London Invented the Underground Rail System and It Had a Second Secret One
Source: unsplash.com

Most major cities around the world now have metro systems. These underground railways move millions of people each day as they go from home to work and back again. They’re much faster than travelling on the surface since they can pass under buildings and avoid traffic.

The world’s commuters have the United Kingdom to thank for this convenience as it was in London where the first underground rail network was constructed. Opened in 1863, The Metropolitan Railway ran between Paddington and Farringdon, a relatively short journey.

In 2024, the London Underground network has 11 lines spanning 402km (250 miles) that cover 272 separate stations.

But that isn’t the only railway that lives below the streets of the capital city. In 1927, the Post Office opened its London Post Office Railway network to ferry letters and parcels across the city without the risk of theft which was common at the time.

The system, which was nicknamed Mail Rail, ran all the way up until 2003. In 2017, the Postal Museum reopened the tunnels for the public to get a glimpse of the system. It’s a tight squeeze as humans are somewhat bigger than a bag of letters, but it’s worth it to see this unique piece of history.

4. Brits Have Separate Taps in Their Sinks Due to an Old Quirk

two separate taps

If Britain is famous for anything, it’s that it loves its traditions. There are, of course, plenty of famous examples of this, including the nation’s love of tea, its strangely-shaped police helmets, and the pomp and ceremony seen at major events.

A lesser-known example of British tradition is one that often leaves foreign visitors to the country scratching their heads.

On your first visit to a bathroom in the UK, you’ll most likely notice that there are two separate taps (faucets) attached to the sink, one labeled hot and the other cold. This means that there is no way to get an ideal temperature of water, you just have to pick freezing cold or boiling hot.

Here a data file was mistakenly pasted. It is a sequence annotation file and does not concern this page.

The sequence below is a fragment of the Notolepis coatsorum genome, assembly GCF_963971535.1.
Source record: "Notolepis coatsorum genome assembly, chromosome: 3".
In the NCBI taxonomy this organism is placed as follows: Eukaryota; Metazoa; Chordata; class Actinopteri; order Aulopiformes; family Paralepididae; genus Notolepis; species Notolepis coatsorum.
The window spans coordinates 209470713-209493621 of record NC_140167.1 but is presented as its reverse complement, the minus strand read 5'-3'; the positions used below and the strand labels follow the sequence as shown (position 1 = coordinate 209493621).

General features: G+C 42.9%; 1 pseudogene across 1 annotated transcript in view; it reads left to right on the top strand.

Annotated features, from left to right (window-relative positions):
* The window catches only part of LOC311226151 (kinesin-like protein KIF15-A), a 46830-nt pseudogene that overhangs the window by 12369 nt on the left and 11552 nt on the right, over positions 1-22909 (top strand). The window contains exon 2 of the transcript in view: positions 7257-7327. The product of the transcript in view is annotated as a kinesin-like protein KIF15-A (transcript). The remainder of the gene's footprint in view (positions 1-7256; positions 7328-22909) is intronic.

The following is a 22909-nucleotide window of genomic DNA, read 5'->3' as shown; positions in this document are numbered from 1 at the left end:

The reason for this Sophie’s choice of water temperatures is due to a historic quirk in the design of British homes.

When running water systems were first installed, the hot water was usually stored in a tank in the roof. To save money and resources, the top of the tank was left uncovered. This meant that animals, dust, and dirt could find their way into the tank, making it unsafe to drink.

Therefore, the two systems weren’t allowed to connect since the hot would contaminate the clean cold water. So at the time, the solution was to just use two separate taps.

Today, these open-top hot water systems are a thing of the past and hot water is (generally) safe to drink. However, due to tradition and an “if it ain’t broke, don’t fix it” attitude, many sinks continue to have two separate taps.

Gradually, Brits are being won over by mixer-taps, but it’s a slow and gradual process that is unlikely to be over anytime soon.